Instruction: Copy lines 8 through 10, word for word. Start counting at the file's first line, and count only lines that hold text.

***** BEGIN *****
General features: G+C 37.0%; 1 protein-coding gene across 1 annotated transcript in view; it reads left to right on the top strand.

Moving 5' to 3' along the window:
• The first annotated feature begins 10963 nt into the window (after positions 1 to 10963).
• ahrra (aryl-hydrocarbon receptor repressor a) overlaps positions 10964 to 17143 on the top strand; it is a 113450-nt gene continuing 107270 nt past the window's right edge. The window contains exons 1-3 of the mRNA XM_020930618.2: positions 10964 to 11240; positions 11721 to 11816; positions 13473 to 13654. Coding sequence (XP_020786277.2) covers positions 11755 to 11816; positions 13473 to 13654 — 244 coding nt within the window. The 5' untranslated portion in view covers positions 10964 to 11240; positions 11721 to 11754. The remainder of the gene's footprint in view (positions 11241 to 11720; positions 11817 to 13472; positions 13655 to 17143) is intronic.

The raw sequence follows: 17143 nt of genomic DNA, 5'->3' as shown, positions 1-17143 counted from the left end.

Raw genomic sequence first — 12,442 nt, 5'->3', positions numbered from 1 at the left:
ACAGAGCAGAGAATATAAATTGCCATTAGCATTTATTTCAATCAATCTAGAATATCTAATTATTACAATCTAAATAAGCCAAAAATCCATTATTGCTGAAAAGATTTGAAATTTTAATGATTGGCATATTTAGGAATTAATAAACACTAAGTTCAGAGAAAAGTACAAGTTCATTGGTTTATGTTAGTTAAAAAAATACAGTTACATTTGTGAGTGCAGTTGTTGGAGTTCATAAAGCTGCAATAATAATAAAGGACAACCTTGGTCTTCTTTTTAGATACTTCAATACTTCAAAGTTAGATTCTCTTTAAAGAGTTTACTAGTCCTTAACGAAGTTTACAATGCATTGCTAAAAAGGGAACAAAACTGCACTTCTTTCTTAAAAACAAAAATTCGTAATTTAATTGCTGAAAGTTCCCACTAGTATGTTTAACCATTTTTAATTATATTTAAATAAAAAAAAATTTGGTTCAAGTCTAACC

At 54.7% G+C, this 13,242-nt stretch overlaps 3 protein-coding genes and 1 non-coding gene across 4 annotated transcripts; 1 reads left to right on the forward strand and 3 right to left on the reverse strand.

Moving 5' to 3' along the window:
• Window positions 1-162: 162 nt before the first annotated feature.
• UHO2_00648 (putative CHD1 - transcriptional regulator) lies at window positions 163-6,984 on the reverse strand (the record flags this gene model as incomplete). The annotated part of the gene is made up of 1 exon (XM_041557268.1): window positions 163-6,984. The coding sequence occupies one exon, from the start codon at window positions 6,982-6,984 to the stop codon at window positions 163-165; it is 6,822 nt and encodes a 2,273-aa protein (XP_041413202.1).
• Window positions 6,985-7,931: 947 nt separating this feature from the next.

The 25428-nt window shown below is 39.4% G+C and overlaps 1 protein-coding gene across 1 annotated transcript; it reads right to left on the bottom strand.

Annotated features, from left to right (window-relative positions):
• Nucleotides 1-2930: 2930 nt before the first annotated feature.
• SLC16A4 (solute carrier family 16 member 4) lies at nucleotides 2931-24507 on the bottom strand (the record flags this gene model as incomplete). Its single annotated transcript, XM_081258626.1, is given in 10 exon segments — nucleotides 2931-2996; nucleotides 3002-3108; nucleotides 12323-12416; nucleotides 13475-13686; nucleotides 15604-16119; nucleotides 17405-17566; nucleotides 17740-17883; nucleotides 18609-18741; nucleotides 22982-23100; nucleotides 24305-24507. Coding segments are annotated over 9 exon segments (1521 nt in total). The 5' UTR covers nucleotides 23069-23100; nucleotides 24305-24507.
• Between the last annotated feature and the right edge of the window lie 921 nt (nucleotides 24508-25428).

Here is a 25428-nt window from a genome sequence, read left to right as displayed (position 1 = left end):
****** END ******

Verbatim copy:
At 54.7% G+C, this 13,242-nt stretch overlaps 3 protein-coding genes and 1 non-coding gene across 4 annotated transcripts; 1 reads left to right on the forward strand and 3 right to left on the reverse strand.

Moving 5' to 3' along the window:
• Window positions 1-162: 162 nt before the first annotated feature.